Proposed Cambridge to Toronto GO Train shifts to rail line through Guelph


Cambridge city council will receive an information report May 11 about the viability of GO Train service between Cambridge and Toronto that has seen the service deviate from the original plan of going through Milton.

Once considered the connectivity point to Union Station in Toronto, the GO Train Feasibility Study has now pivoted from Milton to possibly providing rail service through Canadian National (CN) Railway in the Fergus subdivision and Guelph's Central Station.

At Phase 2 of the study, the report states “the proposed Cambridge-to-Toronto passenger rail service via Guelph along the Fergus subdivision has a strong potential to provide overall net benefits while achieving a major transportation connection.”

A service and design implementation road map was developed as part of the study, showing the GO Train running from the Pinebush Road LRT station to the subdivsion, where it follows the Kitchener GO Train line in Guelph. The Cambridge to Guelph connection, is 21 kilometres and, according to the report, would be less than 20 minutes travel one way.

Some of the benefits of GO Train service from Cambridge to Toronto listed in the report are improving economic growth and investment in Cambridge, including in the Stage 2 LRT network, potential land intensification on the rail line and providing relief on Highway 401.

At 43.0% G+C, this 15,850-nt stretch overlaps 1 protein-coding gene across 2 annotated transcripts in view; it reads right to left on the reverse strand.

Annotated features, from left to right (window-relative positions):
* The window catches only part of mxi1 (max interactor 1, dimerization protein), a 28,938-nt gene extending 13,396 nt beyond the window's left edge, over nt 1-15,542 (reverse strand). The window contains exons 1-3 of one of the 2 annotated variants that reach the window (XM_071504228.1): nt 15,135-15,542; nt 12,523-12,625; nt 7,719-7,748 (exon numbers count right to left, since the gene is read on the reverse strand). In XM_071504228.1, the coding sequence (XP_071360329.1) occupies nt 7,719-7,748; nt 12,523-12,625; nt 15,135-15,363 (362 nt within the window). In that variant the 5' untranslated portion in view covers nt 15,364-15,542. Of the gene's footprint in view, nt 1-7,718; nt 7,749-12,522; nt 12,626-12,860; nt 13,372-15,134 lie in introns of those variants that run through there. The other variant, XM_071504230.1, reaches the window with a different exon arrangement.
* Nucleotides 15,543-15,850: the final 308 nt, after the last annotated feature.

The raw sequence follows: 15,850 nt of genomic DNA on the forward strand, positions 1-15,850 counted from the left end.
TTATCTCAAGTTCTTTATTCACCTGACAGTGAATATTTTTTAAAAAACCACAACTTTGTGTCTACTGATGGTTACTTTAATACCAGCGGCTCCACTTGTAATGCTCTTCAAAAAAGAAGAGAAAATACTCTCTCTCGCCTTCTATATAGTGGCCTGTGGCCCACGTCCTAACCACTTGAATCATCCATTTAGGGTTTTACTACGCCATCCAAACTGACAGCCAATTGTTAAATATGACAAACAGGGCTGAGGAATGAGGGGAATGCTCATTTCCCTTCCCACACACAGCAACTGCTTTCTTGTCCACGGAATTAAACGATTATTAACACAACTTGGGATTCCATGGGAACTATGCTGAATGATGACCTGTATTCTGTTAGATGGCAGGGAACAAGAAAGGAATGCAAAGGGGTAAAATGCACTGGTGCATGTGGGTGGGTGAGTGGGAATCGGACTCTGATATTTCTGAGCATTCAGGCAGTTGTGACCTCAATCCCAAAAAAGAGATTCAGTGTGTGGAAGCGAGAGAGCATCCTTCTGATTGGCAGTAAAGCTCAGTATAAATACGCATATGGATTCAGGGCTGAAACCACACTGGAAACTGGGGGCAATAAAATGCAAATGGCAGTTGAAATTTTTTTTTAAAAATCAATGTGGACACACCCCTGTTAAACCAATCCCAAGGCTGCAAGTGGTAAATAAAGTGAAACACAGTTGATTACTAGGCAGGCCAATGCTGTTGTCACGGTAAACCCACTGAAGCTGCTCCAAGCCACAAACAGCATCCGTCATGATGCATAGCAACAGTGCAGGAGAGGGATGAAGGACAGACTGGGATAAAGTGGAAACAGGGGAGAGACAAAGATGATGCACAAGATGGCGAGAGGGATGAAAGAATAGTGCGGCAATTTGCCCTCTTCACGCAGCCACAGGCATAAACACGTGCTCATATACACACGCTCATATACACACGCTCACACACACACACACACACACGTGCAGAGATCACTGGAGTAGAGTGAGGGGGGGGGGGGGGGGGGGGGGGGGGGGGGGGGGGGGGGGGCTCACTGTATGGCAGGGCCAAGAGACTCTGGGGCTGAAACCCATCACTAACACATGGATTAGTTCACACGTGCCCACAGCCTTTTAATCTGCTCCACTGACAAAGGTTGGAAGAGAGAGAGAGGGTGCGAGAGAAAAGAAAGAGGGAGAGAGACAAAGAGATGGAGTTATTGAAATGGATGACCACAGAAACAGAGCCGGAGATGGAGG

The next step in the project is the completion of the Metrolinx Initial Business Case. This includes working with various stakeholders to complete a high-level conceptual track and station design to better understand the physical requirements needed along the rail line and at the proposed stations. This timeline hasn’t been determined.

“The Fergus subdivision is a practical and beneficial way to provide this service and provides a strong foundation to help shape the future of Cambridge,” the report states.

“It should be noted that this conclusion assumes that reasonable progress is achieved by Metrolinx on Kitchener GO rail mainline.”